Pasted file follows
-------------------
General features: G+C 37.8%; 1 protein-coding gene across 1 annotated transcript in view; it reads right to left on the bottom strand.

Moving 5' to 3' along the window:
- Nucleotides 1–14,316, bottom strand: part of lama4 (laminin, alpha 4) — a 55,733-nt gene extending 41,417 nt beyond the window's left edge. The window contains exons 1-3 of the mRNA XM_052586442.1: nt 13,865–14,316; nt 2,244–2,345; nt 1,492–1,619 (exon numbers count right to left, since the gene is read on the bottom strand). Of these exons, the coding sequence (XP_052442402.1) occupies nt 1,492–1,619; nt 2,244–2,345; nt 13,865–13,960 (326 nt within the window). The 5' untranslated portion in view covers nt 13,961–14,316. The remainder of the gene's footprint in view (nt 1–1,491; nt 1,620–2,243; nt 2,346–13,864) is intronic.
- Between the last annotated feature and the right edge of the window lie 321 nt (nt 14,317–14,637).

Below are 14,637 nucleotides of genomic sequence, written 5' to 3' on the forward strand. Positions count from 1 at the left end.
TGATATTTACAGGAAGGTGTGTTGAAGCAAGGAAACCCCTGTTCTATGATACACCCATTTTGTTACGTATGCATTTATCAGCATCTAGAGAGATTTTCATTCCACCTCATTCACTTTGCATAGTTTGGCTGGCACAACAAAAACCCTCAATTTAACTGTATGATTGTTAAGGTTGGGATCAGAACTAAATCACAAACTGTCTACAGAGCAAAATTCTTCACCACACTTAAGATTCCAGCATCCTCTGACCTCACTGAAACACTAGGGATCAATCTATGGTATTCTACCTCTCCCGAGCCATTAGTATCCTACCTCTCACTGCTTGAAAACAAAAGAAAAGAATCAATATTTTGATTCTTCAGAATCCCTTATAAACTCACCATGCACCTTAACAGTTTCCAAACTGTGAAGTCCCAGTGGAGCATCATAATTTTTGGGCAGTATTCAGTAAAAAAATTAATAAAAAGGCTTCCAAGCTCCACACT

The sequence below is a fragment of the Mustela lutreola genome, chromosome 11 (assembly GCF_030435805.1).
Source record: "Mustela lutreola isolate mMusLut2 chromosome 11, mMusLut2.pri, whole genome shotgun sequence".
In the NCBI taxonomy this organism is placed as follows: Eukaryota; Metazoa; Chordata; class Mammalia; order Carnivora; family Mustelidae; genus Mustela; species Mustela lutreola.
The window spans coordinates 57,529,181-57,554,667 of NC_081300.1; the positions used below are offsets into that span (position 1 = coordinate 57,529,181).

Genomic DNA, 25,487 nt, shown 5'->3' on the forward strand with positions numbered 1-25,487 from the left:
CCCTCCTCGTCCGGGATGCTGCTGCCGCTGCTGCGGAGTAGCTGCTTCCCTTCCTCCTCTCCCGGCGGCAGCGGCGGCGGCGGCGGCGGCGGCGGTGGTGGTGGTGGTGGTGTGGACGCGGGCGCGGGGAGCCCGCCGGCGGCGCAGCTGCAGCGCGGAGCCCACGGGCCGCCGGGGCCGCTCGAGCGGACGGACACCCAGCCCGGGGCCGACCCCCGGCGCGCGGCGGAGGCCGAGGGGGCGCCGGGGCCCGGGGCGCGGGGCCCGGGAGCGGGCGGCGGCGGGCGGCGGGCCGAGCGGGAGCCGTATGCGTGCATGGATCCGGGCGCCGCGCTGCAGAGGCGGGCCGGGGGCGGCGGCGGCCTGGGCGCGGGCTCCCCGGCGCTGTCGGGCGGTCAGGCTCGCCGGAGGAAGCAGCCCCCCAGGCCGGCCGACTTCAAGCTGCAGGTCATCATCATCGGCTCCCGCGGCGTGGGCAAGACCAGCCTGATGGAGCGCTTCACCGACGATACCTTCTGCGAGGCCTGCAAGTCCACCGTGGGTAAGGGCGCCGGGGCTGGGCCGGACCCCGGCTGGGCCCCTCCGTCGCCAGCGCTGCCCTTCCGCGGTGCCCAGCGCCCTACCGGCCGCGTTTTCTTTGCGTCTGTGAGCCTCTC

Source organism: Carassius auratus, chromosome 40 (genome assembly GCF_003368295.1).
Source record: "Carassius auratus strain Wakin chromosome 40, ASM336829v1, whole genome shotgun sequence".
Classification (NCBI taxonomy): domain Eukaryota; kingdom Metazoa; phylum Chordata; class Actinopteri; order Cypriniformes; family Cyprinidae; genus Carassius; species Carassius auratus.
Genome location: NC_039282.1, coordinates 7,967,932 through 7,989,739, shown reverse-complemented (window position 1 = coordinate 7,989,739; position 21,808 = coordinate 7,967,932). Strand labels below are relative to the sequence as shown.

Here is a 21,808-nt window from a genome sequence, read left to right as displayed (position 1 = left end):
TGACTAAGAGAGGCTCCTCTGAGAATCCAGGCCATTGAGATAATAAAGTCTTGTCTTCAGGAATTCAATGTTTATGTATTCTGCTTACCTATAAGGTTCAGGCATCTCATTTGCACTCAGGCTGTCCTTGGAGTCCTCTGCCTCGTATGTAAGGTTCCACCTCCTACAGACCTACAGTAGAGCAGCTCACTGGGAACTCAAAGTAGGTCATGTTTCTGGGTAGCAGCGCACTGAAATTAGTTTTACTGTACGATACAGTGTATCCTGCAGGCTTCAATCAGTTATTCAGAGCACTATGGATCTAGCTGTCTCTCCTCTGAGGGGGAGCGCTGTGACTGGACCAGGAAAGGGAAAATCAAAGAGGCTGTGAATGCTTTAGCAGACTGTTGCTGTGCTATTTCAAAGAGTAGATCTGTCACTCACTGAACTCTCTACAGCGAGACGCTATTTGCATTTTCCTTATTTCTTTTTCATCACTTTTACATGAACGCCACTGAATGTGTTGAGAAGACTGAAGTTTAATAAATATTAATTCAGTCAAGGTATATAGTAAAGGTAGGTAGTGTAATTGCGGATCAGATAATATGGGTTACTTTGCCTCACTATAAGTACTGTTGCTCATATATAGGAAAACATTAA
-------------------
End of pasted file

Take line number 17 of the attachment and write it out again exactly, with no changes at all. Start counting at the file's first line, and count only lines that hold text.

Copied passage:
Here is a 21,808-nt window from a genome sequence, read left to right as displayed (position 1 = left end):